The truth comes to rule, not through violence, but rather through its own power (…).

Joseph Ratzinger – Benedict XVI (2010),  Ligh of The World. A Conversation With Peter Seewald

Vasily Grossman on Evil

I have seen that it is not man who is impotent in the struggle against evil, but the power of evil that is impotent in the struggle against man. The powerlessness of kindness, of senseless kindness, is the secret of its immortality. It can never by conquered. The more stupid, the more senseless, the more helpless it may seem, the vaster it is. Evil is impotent before it. The prophets, religious teachers, reformers, social and political leaders are impotent before it. This dumb, blind love is man’s meaning. Human history is not the battle of good struggling to overcome evil. It is a battle fought by a great evil, struggling to crush a small kernel of human kindness. But if what is human in human beings has not been destroyed even now, then evil will never conquer

Vasily Grossman Life and Fate

DFW on Worshipping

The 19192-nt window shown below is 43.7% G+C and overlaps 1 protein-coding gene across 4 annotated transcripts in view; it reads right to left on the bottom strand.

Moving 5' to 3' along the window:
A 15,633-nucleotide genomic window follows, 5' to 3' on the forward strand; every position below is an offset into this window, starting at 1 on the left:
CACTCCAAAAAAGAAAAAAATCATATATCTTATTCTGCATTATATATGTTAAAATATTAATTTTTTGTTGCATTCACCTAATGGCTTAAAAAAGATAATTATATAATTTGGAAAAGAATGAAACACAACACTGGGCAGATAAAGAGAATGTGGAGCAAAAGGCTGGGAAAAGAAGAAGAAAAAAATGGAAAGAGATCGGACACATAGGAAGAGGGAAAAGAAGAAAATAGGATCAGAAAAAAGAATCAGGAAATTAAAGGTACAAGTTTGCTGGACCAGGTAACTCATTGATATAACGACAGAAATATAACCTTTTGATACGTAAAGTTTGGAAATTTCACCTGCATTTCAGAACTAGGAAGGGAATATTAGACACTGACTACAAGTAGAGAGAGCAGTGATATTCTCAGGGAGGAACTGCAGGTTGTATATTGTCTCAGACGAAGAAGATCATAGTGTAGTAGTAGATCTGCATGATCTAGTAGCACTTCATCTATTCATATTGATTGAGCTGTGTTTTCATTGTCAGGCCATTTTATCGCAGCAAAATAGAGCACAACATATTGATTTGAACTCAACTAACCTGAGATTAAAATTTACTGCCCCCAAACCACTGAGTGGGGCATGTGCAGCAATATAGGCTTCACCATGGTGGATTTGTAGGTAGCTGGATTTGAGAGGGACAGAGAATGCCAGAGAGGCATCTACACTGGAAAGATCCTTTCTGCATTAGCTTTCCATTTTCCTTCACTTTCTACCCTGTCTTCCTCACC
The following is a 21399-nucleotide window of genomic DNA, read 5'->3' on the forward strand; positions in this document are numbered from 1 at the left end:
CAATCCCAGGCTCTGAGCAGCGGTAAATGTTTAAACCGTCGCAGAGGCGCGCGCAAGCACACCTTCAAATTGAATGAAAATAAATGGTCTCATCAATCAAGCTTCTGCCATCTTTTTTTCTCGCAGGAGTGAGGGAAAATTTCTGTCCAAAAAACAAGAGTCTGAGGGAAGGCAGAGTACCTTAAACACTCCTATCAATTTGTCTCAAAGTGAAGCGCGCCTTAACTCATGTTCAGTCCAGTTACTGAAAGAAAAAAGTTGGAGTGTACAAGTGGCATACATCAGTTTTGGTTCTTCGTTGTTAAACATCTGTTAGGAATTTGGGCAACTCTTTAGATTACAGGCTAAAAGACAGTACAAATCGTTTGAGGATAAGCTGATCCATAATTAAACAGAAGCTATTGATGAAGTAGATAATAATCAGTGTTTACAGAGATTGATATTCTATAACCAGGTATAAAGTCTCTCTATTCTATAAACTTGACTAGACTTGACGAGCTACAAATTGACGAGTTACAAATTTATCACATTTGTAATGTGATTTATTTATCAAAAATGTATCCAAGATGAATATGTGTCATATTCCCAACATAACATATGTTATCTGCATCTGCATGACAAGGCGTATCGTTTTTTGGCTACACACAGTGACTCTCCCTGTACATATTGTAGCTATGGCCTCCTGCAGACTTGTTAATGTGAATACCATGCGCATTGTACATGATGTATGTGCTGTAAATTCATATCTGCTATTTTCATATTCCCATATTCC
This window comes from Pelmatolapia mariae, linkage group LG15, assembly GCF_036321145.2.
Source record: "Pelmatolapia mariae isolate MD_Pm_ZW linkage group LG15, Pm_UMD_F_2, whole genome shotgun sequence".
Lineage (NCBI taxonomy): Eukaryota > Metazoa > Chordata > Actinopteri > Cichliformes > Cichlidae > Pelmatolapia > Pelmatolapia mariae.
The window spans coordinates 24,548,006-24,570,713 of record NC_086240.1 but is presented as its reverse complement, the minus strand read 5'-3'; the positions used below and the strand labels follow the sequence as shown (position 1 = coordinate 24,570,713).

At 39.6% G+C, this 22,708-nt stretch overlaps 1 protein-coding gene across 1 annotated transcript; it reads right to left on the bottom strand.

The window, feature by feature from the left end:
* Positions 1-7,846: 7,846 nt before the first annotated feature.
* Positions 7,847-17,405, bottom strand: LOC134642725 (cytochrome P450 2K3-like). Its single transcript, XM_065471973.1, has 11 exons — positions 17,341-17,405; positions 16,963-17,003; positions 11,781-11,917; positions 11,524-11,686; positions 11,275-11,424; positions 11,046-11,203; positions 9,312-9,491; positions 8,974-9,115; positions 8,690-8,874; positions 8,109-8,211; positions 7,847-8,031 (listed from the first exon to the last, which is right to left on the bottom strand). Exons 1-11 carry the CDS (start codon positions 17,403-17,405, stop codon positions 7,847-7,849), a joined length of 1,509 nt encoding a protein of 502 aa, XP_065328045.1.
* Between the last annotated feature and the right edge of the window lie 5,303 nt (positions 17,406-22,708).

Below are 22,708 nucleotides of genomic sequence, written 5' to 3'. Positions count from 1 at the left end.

“Because here’s something else that’s weird but true: in the day-to day trenches of adult life, there is actually no such thing as atheism. There is no such thing as not worshipping. Everybody worships. The only choice we get is what to worship. And the compelling reason for maybe choosing some sort of god or spiritual-type thing to worship—be it JC or Allah, be it YHWH or the Wiccan Mother Goddess, or the Four Noble Truths, or some inviolable set of ethical principles—is that pretty much anything else you worship will eat you alive. If you worship money and things, if they are where you tap real meaning in life, then you will never have enough, never feel you have enough. It’s the truth. Worship your body and beauty and sexual allure and you will always feel ugly. And when time and age start showing, you will die a million deaths before they finally grieve you. On one level, we all know this stuff already. It’s been codified as myths, proverbs, clichés, epigrams, parables; the skeleton of every great story. The whole trick is keeping the truth up front in daily consciousness. Worship power-you will feel weak and afraid, and you will need ever more power over others to keep the fear at bay. Worship your intellect, being seen as smart-you will end up feeling stupid, a fraud, always on the verge of being found out. And so on. Look, the insidious thing about these forms of worship is not that they’re evil or sinful; it is that they are unconscious. They are default-settings. They’re the kind of worship you just gradually slip into, day after day, getting more and more selective about what you see and how you measure value without ever being fully aware that that’s what you’re doing. And the world will not discourage you from operating on your default-settings, because the world of men and money and power hums along quite nicely on the fuel of fear and contempt and frustration and craving and the worship of self. Our own present culture has harnessed these forces in ways that have yielded extraordinary wealth and comfort and personal freedom. The freedom to be lords of our own tiny skull-sized kingdoms, alone at the center of all creation. This kind of freedom has much to recommend it. But of course there are all different kinds of freedom, and the kind that is most precious you will not hear much talked about in the great outside world of winning and achieving and displaying. The really important kind of freedom involves attention, and awareness, and discipline, and effort, and being able truly to care about other people and to sacrifice for them, over and over, in myriad petty little unsexy ways, every day. That is real freedom.”